4. Yih WK, Lieu TA, Kulldorff M, et al. Intussusception risk after rotavirus vaccination in U.S. infants. The New England journal of medicine 2014;370:503-12.
5. Vaccine Information Statements (VIS). 2015, at http://www.cdc.gov/vaccines/hcp/vis/current-vis.html.)
6. Parashar UD, Cortese MM, Payne DC, Lopman B, Yen C, Tate JE. Value of post-licensure data on benefits and risks of vaccination to inform vaccine policy: The example of rotavirus vaccines. Vaccine 2015.
7. Bogaert D, Van Schil K, Taghon T, et al. Persistent rotavirus diarrhea post-transplant in a novel JAK3-SCID patient after vaccination. Pediatric allergy and immunology : official publication of the European Society of Pediatric Allergy and Immunology 2016;27:93-6.
8. Bakare N, Menschik D, Tiernan R, Hua W, Martin D. Severe combined immunodeficiency (SCID) and rotavirus vaccination: reports to the Vaccine Adverse Events Reporting System (VAERS). Vaccine 2010;28:6609-12.

Archives from IVS page prior to July 2017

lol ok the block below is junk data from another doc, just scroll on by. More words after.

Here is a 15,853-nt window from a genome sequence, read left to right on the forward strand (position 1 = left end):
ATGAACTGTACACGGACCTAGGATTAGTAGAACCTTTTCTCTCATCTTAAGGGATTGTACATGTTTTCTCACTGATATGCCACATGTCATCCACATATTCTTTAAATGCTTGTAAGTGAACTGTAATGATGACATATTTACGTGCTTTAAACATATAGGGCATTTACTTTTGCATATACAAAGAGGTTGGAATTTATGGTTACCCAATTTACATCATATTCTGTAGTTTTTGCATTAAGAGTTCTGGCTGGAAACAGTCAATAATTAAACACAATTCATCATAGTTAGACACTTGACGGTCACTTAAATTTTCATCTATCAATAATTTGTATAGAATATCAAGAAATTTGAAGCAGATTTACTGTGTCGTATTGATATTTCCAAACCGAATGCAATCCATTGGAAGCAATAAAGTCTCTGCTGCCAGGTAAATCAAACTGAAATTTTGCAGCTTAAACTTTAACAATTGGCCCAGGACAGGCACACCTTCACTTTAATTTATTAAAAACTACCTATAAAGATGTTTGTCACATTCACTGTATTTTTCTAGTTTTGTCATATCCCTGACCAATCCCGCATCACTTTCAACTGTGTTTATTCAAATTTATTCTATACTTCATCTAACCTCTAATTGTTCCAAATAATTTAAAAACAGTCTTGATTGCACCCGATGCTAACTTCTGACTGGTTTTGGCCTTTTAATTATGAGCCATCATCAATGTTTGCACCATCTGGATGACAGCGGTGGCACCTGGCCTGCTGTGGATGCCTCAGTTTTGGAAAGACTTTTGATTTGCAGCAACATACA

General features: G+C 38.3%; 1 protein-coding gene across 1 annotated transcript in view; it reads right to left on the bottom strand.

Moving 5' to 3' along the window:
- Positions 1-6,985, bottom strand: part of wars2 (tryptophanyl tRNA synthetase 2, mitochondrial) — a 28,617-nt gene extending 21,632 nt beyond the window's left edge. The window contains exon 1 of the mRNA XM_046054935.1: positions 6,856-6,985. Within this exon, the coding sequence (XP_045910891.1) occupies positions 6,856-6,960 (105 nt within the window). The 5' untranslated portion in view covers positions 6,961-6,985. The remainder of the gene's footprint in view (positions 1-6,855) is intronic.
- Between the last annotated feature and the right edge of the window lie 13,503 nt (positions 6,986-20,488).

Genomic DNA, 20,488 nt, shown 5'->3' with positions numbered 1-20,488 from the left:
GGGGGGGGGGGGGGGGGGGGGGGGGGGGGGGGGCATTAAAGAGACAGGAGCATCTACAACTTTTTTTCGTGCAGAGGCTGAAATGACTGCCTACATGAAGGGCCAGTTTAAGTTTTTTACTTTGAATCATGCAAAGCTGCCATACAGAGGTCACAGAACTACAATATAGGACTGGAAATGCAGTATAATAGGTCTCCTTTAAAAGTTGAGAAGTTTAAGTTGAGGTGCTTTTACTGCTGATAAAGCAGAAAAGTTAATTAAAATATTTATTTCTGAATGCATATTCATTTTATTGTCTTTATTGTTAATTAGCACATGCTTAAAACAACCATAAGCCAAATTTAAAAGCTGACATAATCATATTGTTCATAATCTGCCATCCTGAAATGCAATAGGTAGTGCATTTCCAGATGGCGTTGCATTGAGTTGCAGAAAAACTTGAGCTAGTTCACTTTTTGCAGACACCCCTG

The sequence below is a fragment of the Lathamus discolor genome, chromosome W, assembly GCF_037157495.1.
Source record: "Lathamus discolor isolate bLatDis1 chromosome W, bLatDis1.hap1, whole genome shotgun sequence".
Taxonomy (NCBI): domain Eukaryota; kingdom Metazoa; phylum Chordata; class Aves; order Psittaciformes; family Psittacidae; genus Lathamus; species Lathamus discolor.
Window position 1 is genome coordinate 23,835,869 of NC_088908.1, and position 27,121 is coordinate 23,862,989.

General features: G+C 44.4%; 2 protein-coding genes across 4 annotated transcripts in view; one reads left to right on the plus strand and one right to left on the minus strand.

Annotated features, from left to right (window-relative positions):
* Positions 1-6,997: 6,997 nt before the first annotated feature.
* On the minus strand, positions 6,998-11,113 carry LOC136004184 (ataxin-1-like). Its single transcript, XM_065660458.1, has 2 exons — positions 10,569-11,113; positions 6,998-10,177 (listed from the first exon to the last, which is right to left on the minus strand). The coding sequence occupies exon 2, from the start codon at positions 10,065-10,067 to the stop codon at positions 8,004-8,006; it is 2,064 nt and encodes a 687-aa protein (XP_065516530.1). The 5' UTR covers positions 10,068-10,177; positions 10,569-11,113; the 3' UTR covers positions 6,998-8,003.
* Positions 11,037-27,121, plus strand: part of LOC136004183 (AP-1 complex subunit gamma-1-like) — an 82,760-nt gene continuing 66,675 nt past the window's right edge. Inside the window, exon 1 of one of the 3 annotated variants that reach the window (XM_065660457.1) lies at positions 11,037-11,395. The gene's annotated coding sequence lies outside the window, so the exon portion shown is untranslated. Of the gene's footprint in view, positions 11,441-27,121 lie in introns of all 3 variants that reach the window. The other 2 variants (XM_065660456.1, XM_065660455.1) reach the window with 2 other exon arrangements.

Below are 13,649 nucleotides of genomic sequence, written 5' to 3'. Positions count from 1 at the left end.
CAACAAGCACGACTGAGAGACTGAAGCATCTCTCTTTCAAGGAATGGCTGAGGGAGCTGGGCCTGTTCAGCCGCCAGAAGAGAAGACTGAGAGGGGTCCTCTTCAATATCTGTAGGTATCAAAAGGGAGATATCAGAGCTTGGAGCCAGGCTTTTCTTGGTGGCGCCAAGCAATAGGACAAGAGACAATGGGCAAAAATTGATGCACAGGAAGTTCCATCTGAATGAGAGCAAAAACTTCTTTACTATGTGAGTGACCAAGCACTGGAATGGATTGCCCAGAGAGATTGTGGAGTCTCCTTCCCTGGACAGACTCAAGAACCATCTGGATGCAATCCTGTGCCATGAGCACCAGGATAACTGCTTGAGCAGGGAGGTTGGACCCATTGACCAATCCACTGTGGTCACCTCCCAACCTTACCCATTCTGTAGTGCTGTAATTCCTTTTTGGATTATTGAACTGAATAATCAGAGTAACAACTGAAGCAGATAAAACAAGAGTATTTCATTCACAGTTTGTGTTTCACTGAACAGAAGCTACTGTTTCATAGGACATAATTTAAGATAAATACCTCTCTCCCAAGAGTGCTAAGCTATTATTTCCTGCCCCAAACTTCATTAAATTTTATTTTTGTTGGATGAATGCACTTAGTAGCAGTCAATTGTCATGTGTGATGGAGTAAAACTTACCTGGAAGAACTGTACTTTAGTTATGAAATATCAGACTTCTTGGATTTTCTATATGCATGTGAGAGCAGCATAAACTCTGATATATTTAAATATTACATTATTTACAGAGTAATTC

Rotavirus Vaccines and Intussusception - a Mini-Sentinel Postlicensure Observational Study. The association between intussusception and RotaTeq and Rotarix vaccination was evaluated in Mini-Sentinel’s PRISM program and identified an increased risk of intussusception 21 days following the first dose of RotaTeq, with the majority of cases occurring in the first 7 days. No increased risk was identified after the second or third doses. Based on these results, approximately 1 to 1.5 additional cases of intussusception would occur per 100,000 vaccinated U.S. infants within 21 days following the first dose of RotaTeq.